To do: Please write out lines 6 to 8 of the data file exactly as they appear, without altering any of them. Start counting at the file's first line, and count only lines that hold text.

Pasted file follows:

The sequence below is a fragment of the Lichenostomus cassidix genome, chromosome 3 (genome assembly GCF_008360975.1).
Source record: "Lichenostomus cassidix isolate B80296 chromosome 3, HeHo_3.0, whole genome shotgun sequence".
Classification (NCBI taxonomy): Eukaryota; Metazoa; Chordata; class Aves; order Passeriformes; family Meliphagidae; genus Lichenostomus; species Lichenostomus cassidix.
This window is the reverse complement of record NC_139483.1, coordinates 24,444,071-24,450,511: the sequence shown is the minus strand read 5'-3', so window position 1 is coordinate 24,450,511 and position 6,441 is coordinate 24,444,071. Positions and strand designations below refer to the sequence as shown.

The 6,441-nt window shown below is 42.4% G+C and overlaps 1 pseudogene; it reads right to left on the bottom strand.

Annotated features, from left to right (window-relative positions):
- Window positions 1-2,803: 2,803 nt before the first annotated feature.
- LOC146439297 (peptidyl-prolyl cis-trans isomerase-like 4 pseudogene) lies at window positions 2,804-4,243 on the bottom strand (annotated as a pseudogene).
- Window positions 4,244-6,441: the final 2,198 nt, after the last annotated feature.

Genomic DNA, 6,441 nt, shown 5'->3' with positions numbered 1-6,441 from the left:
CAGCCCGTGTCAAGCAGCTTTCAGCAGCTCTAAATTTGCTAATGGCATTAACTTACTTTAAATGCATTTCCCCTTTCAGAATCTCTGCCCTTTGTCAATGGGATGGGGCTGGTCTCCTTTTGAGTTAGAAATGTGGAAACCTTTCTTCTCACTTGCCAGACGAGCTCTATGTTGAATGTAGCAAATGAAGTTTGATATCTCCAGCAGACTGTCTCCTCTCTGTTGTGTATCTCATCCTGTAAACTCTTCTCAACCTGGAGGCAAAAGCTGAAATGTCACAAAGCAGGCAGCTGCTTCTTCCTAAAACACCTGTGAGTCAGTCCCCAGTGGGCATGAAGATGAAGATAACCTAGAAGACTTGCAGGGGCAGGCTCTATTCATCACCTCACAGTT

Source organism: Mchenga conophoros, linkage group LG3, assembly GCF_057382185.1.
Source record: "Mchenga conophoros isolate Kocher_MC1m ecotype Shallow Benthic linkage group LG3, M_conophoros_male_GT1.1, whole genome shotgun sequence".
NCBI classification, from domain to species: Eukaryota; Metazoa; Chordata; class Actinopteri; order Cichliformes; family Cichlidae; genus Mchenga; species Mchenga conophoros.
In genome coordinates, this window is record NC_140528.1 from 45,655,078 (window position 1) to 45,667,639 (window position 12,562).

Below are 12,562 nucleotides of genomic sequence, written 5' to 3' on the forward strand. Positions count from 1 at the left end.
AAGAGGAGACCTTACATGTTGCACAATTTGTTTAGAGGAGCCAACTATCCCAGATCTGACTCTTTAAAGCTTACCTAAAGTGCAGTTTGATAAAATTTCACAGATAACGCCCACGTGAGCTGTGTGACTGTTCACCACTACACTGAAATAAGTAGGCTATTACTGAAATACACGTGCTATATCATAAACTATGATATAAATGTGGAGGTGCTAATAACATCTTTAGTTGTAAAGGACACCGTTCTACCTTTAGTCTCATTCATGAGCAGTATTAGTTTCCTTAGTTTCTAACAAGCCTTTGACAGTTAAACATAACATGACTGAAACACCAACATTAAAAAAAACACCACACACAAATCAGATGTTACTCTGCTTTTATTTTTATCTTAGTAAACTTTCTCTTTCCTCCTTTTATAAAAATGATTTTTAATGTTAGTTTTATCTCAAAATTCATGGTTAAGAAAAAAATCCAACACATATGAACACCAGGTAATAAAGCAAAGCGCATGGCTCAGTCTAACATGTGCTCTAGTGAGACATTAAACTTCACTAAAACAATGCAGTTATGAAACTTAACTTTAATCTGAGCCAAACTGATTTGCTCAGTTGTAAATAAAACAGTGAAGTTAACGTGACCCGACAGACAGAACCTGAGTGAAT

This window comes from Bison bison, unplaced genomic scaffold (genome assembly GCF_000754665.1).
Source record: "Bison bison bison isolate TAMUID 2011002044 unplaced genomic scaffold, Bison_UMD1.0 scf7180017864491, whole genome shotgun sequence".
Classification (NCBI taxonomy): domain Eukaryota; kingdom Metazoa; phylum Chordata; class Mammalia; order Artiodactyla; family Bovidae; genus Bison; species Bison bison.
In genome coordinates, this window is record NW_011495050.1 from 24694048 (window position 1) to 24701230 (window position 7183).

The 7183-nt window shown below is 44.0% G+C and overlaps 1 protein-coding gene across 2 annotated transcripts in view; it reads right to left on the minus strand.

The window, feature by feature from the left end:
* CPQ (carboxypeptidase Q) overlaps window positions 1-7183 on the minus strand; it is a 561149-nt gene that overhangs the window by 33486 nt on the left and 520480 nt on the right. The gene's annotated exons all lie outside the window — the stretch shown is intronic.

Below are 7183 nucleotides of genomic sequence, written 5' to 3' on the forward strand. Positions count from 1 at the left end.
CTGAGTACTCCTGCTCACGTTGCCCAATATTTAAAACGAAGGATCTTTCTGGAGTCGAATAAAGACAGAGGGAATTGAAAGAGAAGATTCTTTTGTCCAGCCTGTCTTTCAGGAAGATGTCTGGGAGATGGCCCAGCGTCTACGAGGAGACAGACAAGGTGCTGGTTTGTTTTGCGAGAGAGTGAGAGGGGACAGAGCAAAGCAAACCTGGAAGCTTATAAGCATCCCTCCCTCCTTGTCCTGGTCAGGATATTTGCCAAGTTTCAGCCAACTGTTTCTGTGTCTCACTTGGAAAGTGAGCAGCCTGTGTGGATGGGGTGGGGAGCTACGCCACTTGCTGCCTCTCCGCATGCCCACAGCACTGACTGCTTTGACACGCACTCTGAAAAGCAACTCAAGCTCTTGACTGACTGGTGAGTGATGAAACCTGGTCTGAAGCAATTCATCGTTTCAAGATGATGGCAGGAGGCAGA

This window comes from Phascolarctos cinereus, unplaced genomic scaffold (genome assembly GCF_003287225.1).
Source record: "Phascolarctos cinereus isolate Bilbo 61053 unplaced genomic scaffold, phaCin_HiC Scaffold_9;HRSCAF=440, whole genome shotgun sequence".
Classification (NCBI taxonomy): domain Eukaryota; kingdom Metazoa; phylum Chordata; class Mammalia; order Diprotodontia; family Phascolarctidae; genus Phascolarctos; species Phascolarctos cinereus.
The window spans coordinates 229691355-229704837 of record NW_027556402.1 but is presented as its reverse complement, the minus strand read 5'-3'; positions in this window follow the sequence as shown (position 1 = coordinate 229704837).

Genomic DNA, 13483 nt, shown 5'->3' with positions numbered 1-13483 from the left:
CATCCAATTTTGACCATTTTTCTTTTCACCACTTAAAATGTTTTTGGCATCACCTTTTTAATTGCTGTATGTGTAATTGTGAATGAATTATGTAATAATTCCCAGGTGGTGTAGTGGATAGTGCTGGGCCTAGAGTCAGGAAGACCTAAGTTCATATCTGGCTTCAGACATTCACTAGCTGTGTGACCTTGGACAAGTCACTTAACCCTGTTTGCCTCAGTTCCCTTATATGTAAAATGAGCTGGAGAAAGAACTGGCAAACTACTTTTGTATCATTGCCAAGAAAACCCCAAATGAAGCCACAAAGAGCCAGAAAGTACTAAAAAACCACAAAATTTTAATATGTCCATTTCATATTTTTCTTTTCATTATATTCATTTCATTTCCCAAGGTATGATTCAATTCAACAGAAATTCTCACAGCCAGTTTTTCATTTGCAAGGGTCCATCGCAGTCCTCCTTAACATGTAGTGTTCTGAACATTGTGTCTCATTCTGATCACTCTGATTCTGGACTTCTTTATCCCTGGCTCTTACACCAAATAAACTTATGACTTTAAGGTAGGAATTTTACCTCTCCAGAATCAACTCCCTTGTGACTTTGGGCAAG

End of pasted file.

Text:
Annotated features, from left to right (window-relative positions):
- Window positions 1-2,803: 2,803 nt before the first annotated feature.
- LOC146439297 (peptidyl-prolyl cis-trans isomerase-like 4 pseudogene) lies at window positions 2,804-4,243 on the bottom strand (annotated as a pseudogene).